Adam Wenger Oberlin moved to Miami from Ohio in 1919. He invested in real estate and things went well, that is until 1921.
In the early morning hours of November 13, 1983, a motorist discovered a battered body in the middle of the 1700 block of Depot Avenue. It was an isolated road leading to the Delray Beach train station. Three days later they identified her as Carla Lowe, age 21.
The battered nude body of a young woman was found by two teenage boys in Illinois Beach State Park, 45 miles north of Chicago. She lay in a ditch along the Chicago and North Western railroad tracks about 40 feet from the park's south entrance.
Three women were found dead near the mouth of a cave in Starved Rock State Park, about 100 miles southwest of Chicago. Their bodies were on the floor of the cave in a towering sandstone canyon. They were all housewives without any enemies.
Larry Lord Motherwell, 42, former felon and construction worker went on a 10-day spending spree in Las Vegas. Perhaps a premonition tickled his spine that the proverbial ton of bricks was about to descend on him.
It was once a showplace home in Laurel Canyon, but only ashes were left of the 14-room house. Before its destruction on July 31, 1928, it was the scene of wild parties, a gun battle, an explosion and ultimately a fire.
In Nashua, New Hampshire a young woman's skeleton was found in the walls of an old attic where it lay secreted for 25 years.
Earl Wiseman, 25, and George Shanks, 44, were serving prison terms at the Missouri State Penitentiary. They were convicted of killing Arthur Robinson in 1934. The only thing left of Arthur was a small pile of human bones and teeth found in the ashes of a huge log fire on the banks of Mingo Ditch, about eight miles southwest of Puxico, just outside his cabin.
Little snippets of stories from the 19th century of gruesome and sinister finds.
SEPTEMBER 2019, ELIZABETH, NJ - Superior Court Judge Karen Cassidy rejected a request to test DNA on the clothing of a murder victim by the name of Jeanette De Palma. She dismissed it because private investigator Ed Salzano filed the lawsuit, and the judge ruled he had no legal relationship to the dead girl. So far this is the last on a long list of attempts to find her killer that went nowhere.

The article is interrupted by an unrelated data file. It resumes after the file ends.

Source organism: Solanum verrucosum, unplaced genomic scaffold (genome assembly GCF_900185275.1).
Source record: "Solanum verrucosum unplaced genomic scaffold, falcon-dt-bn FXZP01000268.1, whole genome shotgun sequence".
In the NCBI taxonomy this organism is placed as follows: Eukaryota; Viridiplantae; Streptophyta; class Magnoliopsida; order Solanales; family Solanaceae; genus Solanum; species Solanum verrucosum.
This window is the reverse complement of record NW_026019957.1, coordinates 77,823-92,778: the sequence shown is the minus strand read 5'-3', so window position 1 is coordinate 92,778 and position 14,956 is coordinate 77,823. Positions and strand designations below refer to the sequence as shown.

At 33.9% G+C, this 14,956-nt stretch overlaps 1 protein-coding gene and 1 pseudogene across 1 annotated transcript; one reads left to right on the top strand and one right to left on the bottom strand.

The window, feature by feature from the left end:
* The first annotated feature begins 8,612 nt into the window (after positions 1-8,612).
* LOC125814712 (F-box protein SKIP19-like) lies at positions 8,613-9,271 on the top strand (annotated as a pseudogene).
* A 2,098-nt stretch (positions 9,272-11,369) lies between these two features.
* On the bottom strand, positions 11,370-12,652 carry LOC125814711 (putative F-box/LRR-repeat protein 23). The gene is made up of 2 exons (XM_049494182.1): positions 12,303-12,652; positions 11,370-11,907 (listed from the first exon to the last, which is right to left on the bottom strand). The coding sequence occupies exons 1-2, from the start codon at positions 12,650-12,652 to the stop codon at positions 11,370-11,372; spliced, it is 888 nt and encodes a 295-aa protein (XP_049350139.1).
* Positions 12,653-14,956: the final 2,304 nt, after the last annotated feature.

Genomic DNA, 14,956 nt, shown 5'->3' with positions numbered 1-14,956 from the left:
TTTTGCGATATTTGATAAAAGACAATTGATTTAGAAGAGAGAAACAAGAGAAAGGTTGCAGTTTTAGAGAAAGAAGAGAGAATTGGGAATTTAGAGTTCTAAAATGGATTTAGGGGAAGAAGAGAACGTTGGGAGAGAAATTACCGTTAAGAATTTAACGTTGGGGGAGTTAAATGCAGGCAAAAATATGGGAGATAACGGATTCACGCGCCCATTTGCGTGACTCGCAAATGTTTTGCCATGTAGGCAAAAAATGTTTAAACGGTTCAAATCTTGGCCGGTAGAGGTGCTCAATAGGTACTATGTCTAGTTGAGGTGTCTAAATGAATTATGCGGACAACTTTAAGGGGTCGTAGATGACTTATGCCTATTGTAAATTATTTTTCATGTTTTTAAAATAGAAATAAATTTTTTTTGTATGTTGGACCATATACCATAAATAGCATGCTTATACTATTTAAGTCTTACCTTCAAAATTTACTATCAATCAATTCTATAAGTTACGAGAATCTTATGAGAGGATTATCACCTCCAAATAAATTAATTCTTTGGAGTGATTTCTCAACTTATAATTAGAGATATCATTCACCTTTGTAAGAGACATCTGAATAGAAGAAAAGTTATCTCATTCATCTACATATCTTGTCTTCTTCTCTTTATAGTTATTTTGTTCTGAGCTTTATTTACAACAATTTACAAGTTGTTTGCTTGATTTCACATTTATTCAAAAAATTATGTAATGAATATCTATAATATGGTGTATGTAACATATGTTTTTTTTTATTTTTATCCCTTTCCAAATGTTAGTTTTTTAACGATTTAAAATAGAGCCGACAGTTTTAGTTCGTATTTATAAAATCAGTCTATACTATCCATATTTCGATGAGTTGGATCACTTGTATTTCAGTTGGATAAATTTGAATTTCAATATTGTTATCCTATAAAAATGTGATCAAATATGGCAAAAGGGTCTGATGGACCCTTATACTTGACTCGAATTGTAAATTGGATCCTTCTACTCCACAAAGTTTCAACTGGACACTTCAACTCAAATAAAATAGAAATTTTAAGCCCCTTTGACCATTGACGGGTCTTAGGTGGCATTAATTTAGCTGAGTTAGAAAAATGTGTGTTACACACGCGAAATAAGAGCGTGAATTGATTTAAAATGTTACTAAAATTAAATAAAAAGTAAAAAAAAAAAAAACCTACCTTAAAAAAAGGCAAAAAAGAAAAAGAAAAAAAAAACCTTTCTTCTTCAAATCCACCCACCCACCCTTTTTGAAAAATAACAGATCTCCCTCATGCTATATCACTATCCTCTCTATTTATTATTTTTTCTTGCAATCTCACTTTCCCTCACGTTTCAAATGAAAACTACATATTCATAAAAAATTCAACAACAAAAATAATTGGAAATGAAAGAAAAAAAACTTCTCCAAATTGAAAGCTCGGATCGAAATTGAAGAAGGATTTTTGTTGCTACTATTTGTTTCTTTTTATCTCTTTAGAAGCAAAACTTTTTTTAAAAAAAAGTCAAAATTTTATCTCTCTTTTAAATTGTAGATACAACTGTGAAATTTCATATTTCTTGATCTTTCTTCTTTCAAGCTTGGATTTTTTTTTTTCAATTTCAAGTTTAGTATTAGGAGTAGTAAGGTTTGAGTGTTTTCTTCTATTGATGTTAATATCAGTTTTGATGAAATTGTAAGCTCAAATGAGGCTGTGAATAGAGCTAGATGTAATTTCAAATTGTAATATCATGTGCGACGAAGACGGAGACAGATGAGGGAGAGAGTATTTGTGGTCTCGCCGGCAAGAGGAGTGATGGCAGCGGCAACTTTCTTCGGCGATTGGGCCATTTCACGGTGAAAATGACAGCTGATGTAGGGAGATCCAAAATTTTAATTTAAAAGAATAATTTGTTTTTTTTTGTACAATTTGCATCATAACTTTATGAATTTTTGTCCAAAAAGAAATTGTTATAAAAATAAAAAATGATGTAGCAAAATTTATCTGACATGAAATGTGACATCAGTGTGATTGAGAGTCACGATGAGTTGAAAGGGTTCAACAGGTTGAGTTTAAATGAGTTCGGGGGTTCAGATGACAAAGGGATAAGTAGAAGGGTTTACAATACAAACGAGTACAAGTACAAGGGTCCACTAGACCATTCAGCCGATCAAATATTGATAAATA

Jeanette's story started long ago in 1972.
It was not until July 1895, that the atrocities committed by H. H. Holmes under the roof of the ramshackle building at the corner of Wallace and 63rd Streets came to light. By then Holmes had been gone from the building for a year and a half.
November, 1924, Fred Dean a well-liked rancher was found murdered in his bed. His head was bashed in and his throat slit with a razor. There were two other persons in the house. His wife and daughter who slept downstairs. What came to light during the trial where his wife defended herself of a murder charge held the country spellbound for several months.
In June 1934 in Brighton, England a steamer trunk was found in King's Cross railway station. It contained a woman's torso and legs. The arms and head were missing. Scotland Yard reached out to the public in trying to identify the victim. In the United States, Agnes C. Tufverson, 43, had married a former Czech officer six months before. She disappeared, and the last heard from her was when she visited London. Her family wondered if it was her body that had been found.
Vere Goold was born October 2, 1853 into a wealthy, Irish family. When he was 26 years old he became the first Irish tennis champion. His early success in sports faded and by 1883 he turned to alcohol and opium. However it took a turn for the worse when he met Marie Giraudin, a French, twice-widowed dressmaker.